Which again brings us to the question of Corbett and Greenberg's involvement. No critic is stupid enough to think that everything the duo put down on paper made it into the movie unscathed, and there have been dozens of examples where star hubris, directorial incompetence, studio interference, and poor casting choices have undermined a perfectly flawless film script. But Meet Dave is so bad, so inexcusably lame, that you have to imagine that some of this stuff came right from inside the writer's minds. In retrospect, the concept of a spaceship shaped like a human being seems a little silly, and even with the most gifted of slapstick experts in the part, the amount of F/X assisted disbelief suspension would be too great to achieve. Then add in all the 'stranger in a strange land' shifts, the aliens learning about Earth in emotion-enhanced drips and drabs. Frankly, something like that is bound to fail. Murphy may have just been the creative catalyst to Meet Dave's formidable flopsweat, but he's not off the hook. He's just as important to its downfall as any other aspect of the production.
Presented by Fox in every critic's favorite "Screening Only" review copy format (complete with random logo placement), it's hard to comment on the image here. The transfer offered is not that impressive, but then again, it's not final product. One hopes the actual 1.85:1 widescreen anamorphic image surpasses the slightly compressed and faded version experienced for this review. One does not hold out hope, however. Frankly, the movie looked rather cheap in theaters as well.
Though information indicates that this screener provides all the necessary sonic situations of the final Fox packaging, this critic will again reserve judgment. The Dolby Digital 5.1 offered was good. The back channels come alive whenever the action starts up, and there are some nicely ambient moments of suspense, but the rest of the time, the speakers hardly spark. The musical score is fine, however, and the dialogue is easily discernible.
Aside from an interview featurette with several of the cast, the Meet Dave DVD has no other bonus features to speak of. And that's not surprising, considering the film's commercial crash and burn this past Summer. Still, one wonders why some of those patented "kid friendly" bonuses weren't added - you know, mindless remote control games, trivia contests passing as educational entertainment. Apparently, even something like that was out of the question.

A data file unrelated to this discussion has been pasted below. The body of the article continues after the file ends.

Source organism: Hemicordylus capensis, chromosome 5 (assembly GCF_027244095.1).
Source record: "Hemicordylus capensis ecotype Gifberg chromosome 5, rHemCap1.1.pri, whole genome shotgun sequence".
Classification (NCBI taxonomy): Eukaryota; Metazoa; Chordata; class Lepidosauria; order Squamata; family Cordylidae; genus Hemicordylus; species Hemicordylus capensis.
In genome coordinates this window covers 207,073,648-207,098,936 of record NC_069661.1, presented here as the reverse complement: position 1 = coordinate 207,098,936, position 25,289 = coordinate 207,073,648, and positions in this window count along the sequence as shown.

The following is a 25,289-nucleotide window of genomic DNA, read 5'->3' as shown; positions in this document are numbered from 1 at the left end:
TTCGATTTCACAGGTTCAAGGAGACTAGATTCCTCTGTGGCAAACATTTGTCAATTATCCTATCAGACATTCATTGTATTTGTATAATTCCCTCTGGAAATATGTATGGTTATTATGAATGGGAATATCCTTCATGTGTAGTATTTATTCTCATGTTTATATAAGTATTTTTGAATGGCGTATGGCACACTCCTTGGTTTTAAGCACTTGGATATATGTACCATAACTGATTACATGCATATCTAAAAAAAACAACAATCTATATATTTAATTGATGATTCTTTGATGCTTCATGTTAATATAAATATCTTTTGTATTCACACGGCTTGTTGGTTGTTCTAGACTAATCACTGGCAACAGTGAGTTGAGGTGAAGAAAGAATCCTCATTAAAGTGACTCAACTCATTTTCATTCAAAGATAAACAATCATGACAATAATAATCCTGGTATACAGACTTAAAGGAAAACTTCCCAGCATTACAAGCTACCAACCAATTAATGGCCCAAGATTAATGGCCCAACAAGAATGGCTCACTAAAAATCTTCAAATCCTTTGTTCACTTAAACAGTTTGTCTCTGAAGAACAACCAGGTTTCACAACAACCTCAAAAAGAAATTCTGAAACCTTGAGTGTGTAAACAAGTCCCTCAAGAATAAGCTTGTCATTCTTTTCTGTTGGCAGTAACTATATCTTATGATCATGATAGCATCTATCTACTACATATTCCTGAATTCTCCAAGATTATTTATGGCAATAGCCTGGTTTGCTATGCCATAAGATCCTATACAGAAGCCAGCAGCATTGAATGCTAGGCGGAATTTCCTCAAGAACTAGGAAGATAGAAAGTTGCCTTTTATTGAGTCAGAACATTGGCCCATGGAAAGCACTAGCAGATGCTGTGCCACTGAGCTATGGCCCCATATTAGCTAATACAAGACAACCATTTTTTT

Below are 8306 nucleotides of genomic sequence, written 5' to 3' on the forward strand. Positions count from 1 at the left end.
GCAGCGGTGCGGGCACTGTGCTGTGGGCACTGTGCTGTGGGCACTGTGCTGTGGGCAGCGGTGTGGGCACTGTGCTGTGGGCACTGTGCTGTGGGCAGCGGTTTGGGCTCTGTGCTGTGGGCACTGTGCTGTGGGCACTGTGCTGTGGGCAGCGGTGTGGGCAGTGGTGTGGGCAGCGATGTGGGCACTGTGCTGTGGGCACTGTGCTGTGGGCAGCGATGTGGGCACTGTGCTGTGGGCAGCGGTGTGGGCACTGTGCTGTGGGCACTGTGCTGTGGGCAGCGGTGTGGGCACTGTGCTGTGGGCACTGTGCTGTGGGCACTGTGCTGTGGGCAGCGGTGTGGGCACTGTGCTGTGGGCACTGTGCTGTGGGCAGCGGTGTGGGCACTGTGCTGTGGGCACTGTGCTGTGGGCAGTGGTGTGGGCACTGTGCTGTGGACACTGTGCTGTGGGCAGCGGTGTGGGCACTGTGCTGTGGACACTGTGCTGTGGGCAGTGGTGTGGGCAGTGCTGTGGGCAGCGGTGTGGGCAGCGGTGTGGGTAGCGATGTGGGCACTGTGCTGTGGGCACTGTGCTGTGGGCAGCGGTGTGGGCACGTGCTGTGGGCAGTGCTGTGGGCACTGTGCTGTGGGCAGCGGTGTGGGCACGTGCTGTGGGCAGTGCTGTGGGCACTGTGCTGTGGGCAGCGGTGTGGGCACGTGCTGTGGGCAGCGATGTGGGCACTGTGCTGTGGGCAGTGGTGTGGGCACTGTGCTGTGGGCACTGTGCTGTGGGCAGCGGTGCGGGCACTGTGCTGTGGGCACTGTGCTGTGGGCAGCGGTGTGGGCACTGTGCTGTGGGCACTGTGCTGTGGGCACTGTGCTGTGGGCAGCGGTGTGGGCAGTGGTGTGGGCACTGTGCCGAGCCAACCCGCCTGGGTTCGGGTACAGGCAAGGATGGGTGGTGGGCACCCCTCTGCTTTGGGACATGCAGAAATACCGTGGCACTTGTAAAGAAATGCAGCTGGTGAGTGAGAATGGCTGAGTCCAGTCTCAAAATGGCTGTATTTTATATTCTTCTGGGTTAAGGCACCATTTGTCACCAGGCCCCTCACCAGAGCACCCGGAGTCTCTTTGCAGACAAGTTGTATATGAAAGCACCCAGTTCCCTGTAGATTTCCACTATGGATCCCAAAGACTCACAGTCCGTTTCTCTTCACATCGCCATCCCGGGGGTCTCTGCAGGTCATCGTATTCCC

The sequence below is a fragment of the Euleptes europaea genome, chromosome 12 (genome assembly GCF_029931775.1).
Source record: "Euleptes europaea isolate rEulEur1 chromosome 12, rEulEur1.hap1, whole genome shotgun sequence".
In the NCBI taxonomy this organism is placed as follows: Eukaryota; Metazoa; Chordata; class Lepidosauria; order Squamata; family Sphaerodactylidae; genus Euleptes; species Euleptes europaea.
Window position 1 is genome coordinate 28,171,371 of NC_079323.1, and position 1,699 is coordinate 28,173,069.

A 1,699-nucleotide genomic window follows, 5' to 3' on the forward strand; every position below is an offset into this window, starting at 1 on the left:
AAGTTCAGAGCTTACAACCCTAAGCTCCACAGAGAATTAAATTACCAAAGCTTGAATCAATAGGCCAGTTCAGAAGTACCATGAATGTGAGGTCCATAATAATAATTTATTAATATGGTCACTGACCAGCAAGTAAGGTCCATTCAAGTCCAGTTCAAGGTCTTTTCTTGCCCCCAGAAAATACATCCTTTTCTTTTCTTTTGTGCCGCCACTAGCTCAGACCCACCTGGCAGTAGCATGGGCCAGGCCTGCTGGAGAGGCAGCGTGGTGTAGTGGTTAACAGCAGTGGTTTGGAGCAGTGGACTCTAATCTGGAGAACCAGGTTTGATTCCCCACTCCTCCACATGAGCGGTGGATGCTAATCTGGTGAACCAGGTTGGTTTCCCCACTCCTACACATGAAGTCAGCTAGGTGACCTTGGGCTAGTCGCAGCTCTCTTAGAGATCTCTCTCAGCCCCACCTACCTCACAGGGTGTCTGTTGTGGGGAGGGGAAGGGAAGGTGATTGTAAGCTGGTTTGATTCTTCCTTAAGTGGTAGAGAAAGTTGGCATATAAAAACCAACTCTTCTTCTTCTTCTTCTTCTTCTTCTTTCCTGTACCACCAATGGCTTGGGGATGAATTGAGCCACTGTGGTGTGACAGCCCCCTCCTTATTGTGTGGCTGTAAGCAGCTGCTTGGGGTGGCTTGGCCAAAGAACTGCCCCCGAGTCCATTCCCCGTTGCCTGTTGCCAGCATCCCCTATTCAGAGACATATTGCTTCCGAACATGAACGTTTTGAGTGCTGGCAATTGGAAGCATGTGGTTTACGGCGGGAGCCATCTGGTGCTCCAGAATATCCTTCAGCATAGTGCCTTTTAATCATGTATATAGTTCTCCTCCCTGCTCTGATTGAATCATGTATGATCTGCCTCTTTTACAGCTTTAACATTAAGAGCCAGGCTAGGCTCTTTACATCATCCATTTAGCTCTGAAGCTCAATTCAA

In retrospect, it's hard to see how Meet Dave could ever work. Maybe if the script had been adhered to, avoiding all the present day pop culture pissing that Murphy and the cast clearly improvised into the narrative. Perhaps had a completely different cast been hired, avoiding anything remotely representing some star vehicle variance. It could have been the bringing on of Norbit know-nothing Brian Robbins. Everything in his resume suggests he couldn't handle this kind of fantasy fodder. Whatever the rationale, Eddie Murphy's most recent filmic folly deserves a definitive Skip It. There is nothing here warranting even the slightest rental consideration. And guess what - Murphy and Robbins will soon be back in the high concept crapstain A Thousand Words. The synopsis states, and we quote, "A blasé guy learns that he has only 1,000 words left to speak before he will die." Oh joy. Here's guessing we'll be having the Eddie/Elvis argument again sometime after this tragedy's Fall 2009 release.